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Germany Backs Grounding of Syria Plane

Syrians walking in Turkey after crossing the border via the Orontes River. Osman Orsal

Germany backed the Turkish interception of a Syrian passenger jet earlier last week, even after Russian Foreign Minister Sergei Lavrov insisted that Russian cargo seized from the plane did not include arms.

"It's not just about weapons. Weapons need to be steered. Weapons need to be delivered," German Foreign Minister Guido Westerwelle said Saturday. "These are all things that don't need to be tolerated."

Westerwelle made his comments after meeting for talks in Istanbul with Turkish Foreign Minister Ahmet Davutoglu, Arab League chief Nabil Elaraby and UN envoy on Syria Lakhdar Brahimi, amid growing tensions between Turkey and neighboring Syria.

Davutoglu told reporters after the meetings that Turkey was prepared to use force again if it was attacked, just as it did last week when a shell fired across the border from Syria killed five Turkish villagers.

"If a similar incident occurs again from the Syrian side, we will again take counter action," Davutoglu told reporters, while stressing that the border between Syria and Turkey is also the frontier of NATO.

One week after the shelling, Turkey intercepted a Syrian passenger plane en route from Moscow to Damascus and seized what it said was military equipment on board.

Syria denounced the move as air piracy, while Russian Foreign Minister Sergei Lavrov on Friday said the cargo was radar parts that complied with international law.

"The cargo was electronic equipment for radar systems — dual-use equipment, but not banned by any international conventions. The shipping documents were filled out in complete accordance with the requirements," Lavrov said after a Security Council meeting chaired by President Vladimir Putin, according to a transcript of his comments posted on the Kremlin website.

"The shipment of this kind of cargo by civilian aircraft is absolutely normal practice," he said.

Lavrov also reiterated a Russian request for an explanation regarding Turkey's failure to allow diplomats to meet with the 17 Russian citizens on board the Syrian Air jet.

Lavrov's comments seemed to increase the likelihood of Russia and Turkey butting heads over the plane incident.

Unidentified officials told Kommersant in a report published Friday that the plane was carrying radar equipment for missile defense systems and that the cargo did not require any special authorization, since it did not represent a threat to the crew or passengers.

Turkish Prime Minister Recep Tayyip Erdogan said at a news conference Thursday that the plane had been carrying military equipment and ammunition produced by Russia and destined for the Syrian Defense Ministry.

Russia has supported the regime of Syrian President Bashar Assad, which has been battling rebel groups in civil unrest that has left tens of thousands dead. Turkey is one of the most outspoken opponents of the Assad government.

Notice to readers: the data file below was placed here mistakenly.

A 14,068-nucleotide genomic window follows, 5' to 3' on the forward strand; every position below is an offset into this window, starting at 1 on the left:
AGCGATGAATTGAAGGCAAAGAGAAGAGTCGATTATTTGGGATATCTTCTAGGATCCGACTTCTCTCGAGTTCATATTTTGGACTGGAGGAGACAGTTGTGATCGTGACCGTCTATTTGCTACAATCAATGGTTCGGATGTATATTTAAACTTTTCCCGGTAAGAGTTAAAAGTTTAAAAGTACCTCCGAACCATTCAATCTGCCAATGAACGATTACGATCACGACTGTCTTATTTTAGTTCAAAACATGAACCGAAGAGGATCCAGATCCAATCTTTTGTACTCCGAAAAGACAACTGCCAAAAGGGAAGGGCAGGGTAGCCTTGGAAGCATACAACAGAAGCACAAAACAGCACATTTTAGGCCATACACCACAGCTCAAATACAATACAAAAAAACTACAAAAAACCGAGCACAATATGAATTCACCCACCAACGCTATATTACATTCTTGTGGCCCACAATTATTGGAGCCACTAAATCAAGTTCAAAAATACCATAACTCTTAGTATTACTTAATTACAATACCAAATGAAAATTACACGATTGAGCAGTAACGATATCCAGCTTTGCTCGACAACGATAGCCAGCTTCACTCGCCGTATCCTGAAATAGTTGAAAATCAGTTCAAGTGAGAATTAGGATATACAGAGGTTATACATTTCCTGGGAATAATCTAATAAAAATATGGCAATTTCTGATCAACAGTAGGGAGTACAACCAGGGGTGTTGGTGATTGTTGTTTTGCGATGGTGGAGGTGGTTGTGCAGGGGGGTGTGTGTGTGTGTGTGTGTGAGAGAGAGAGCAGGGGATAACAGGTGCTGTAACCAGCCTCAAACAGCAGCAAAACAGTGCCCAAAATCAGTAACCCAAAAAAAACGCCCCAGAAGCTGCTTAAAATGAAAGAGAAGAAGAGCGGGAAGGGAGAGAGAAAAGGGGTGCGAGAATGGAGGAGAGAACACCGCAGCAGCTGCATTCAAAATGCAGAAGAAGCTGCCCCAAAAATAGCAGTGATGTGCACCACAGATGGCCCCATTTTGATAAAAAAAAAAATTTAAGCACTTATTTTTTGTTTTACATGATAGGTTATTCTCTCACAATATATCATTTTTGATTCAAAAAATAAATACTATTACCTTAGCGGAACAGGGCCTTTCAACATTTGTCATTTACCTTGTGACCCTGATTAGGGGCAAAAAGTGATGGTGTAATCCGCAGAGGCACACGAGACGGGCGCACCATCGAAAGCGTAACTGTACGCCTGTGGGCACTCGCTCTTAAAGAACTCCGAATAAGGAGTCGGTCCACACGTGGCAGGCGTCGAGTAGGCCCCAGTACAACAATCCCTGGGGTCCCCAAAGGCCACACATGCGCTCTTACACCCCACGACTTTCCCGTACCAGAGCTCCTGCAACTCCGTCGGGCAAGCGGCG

An official from the Turkish Embassy in Moscow told Interfax on Friday that Turkey was continuing to study the cargo and would provide explanations to Russia after the analysis was complete.

Syria's state-run news agency reported over the weekend that Damascus supported a proposal by Lavrov to find a "mechanism of direct security communication between Syria and Turkey."

SANA reported that Syrian government officials and Russia's ambassador in Damascus discussed ways to establish a joint Syrian-Turkish security committee that would "control the security situation on both sides of the border in the framework of respecting the national sovereignty of the two countries."

Turkey has made no comment on the proposal, and it is unclear whether Moscow has presented it to the Turkish government yet.

Meanwhile, on Sunday the group Human Rights Watch said Syrian government forces have dropped Russian-made cluster bombs over civilian areas in the past week as they battle to reverse rebel gains on a strategic highway.

More than 100 nations have banned the use of cluster bombs, designed to kill as many people as possible, under a convention that became international law in 2010, but Syria has not signed it, nor have Russia, China or the United States.

Human Rights Watch said it learned initially about the latest use of the weapons from videos released by opposition activists and had confirmed it in interviews with residents in two towns. It had no information on casualties. The bombs were Russian-made, but it was not known how or when Syria acquired them, it said.

(AP, MT, Reuters)

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